We also heard from three remarkable ladies who talked us through their individual social change projects. Kylie Marks, Amy Rogers and Suzie Nguyen all started a project/s with the aim of making a positive social impact on a particular human rights issue (more information on these projects at bottom of article).These presentations were a standout for me personally because they allowed me to see how someone could identify a problem, realise they’re passionate about changing it, and develop something practical to change the situation for the better.

Presentation time

Presentation time

Our presenting skills were given a real workout

Our presenting skills were given a real workout

Explaining our campaign to end child abuse

Explaining our campaign to end child abuse

All too soon came the last day of the Forum, Thursday. The only downside of Thursday was it being the last day and reluctantly said goodbye to our newfound Timorese friends. The day started off with learning about current projects happening in Timor-Leste. We learned of an organisation called “PRADET” (which stands for ‘Psychosocial Recovery and Development in East Timor’), that offers counselling and support to victims of domestic violence, children who have been abused and those who have mental health issues. We also learned of the work that Rotary are doing in Timor to improve conditions for Timorese youth. Their focus is on inspiring and developing community leaders in Timor Leste and they run annual events to support this objective including the ‘Rotary Youth Leadership Awards’.

Following on, the group focussed on ways of actioning what we’d learned throughout the week and how we could all help each other in our individual projects and campaigns. The last “official” part of the YDF was writing in our reflection journals what we’d learned throughout our time together and completing an evaluation of the Diplomacy Training Program (DTP) who facilitated our activities and speakers. After this the event was capped off with singing and dancing led by the Timorese group who gave everyone in attendance, including GLP students, staff members, and the DTP gifts such as hand-made jewellery and scarves. This cemented the friendships that we’d all formed throughout our time together and ensured that we would never forget our Timorese brothers and sisters. Although, I know that I don’t need a beautiful scarf to forget these incredibly inspiring people.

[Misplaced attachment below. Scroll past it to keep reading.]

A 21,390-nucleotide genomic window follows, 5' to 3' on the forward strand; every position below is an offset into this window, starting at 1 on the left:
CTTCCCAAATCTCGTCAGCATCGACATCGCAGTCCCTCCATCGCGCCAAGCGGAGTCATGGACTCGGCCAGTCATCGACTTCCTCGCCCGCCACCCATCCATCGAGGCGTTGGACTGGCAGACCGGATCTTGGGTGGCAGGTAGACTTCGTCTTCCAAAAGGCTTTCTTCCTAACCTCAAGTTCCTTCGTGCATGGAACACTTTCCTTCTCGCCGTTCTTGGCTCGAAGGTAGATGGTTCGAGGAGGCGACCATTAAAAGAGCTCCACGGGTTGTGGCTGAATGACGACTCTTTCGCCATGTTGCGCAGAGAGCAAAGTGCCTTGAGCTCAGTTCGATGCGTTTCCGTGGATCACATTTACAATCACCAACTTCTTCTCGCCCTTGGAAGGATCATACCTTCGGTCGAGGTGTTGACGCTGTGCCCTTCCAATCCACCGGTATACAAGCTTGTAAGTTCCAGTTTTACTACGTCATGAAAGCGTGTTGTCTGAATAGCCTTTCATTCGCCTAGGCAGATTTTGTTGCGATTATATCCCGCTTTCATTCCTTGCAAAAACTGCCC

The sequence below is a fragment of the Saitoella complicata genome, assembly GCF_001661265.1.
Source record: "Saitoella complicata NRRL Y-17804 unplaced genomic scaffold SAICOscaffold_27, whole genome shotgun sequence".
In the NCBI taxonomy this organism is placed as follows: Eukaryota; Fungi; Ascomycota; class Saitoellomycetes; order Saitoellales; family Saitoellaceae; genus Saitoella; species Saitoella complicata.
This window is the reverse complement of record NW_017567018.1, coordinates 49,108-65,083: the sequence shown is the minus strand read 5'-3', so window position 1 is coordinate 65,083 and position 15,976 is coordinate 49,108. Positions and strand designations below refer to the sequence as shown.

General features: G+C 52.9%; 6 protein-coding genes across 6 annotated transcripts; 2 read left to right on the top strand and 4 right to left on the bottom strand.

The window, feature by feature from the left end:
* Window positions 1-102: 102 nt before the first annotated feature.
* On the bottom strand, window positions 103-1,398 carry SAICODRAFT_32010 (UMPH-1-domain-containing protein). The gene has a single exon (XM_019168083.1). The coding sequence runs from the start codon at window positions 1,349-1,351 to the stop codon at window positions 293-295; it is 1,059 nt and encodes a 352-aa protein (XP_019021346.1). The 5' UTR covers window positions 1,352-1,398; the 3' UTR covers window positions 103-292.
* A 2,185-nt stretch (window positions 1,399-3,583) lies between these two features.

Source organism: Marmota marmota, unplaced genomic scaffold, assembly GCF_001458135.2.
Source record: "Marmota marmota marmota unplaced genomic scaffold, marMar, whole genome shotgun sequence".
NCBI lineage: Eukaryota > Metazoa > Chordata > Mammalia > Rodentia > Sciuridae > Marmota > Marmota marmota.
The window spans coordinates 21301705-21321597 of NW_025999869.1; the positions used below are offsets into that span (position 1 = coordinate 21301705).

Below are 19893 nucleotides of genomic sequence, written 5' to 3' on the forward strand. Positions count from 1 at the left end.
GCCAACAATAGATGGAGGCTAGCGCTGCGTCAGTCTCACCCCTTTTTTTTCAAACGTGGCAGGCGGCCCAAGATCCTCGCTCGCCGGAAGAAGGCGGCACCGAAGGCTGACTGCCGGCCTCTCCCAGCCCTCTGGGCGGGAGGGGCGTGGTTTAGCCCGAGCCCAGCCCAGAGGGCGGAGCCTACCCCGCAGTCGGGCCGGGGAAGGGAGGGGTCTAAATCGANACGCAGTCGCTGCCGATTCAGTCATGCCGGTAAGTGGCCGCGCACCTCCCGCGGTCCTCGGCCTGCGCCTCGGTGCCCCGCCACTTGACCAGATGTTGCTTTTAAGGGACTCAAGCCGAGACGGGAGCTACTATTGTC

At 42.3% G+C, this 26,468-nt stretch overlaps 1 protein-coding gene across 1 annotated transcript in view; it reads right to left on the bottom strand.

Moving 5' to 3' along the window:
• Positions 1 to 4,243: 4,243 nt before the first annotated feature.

I’d like to give everyone who attended the 2014 Youth Development Forum a huge thank you. Thank you to the GLP, the DTP, to my fellow Macquarie students, to my new Timorese friends, and to all the presenters. I will never forget my time in the forum.

Amy Rogers has been working in Mongolia for the past few months to combat domestic violence against women. Her campaign focussed on raising awareness of what is often an unspeakable, taboo, subject with a broader aim to have the ‘Optional Protocol to the Convention on the Elimination of All Forms of Discrimination against Women’ entered appropriately into domestic Mongolian Law. For a great article on her campaign click here.Kylie Marks started ‘The Shared Initiative’ which aims to encourage and develop empathy and connectedness between people from all cultures. For more information see their website: http://thesharedinitiative.org/

Suzie Nguyen started the ‘Two Chairs’ organisation. Through this organisation, she encourages more open discussions about race and racism as well as people sharing their stories of racism. She then uses these stories to create beautiful and thought-provoking works of art. For more information on Suzie’s website see the Two Chairs Blog or follow ‘Two Chairs’ on Facebook.

Taking up the Challenge – Teaching

By Jennifer Tridgell

Jenny Tridgell is a current GLP student studying for a Bachelor of Arts with Bachelor of Laws. Over the last few weeks she has been documenting her experience on PACE International’s ‘Peru’s Challenge’project. For Jenny’s previous posts see her articles here